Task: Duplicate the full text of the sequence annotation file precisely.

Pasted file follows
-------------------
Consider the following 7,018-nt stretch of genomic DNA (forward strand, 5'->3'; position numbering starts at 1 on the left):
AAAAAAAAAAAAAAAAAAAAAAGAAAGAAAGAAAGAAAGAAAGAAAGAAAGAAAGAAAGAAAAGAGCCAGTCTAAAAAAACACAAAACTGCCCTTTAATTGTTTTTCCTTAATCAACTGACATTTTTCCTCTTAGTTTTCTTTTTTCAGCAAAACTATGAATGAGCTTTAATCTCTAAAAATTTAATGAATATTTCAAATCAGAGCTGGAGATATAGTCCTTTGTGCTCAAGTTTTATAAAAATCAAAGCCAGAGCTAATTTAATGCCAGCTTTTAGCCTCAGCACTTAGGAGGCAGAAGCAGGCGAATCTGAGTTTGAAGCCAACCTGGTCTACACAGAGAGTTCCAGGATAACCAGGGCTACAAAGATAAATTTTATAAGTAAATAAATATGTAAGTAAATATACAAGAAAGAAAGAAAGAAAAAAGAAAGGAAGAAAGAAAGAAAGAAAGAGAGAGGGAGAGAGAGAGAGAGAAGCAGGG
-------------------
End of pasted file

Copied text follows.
Consider the following 7,018-nt stretch of genomic DNA (forward strand, 5'->3'; position numbering starts at 1 on the left):
AAAAAAAAAAAAAAAAAAAAAAGAAAGAAAGAAAGAAAGAAAGAAAGAAAGAAAGAAAGAAAAGAGCCAGTCTAAAAAAACACAAAACTGCCCTTTAATTGTTTTTCCTTAATCAACTGACATTTTTCCTCTTAGTTTTCTTTTTTCAGCAAAACTATGAATGAGCTTTAATCTCTAAAAATTTAATGAATATTTCAAATCAGAGCTGGAGATATAGTCCTTTGTGCTCAAGTTTTATAAAAATCAAAGCCAGAGCTAATTTAATGCCAGCTTTTAGCCTCAGCACTTAGGAGGCAGAAGCAGGCGAATCTGAGTTTGAAGCCAACCTGGTCTACACAGAGAGTTCCAGGATAACCAGGGCTACAAAGATAAATTTTATAAGTAAATAAATATGTAAGTAAATATACAAGAAAGAAAGAAAGAAAAAAGAAAGGAAGAAAGAAAGAAAGAAAGAGAGAGGGAGAGAGAGAGAGAGAAGCAGGG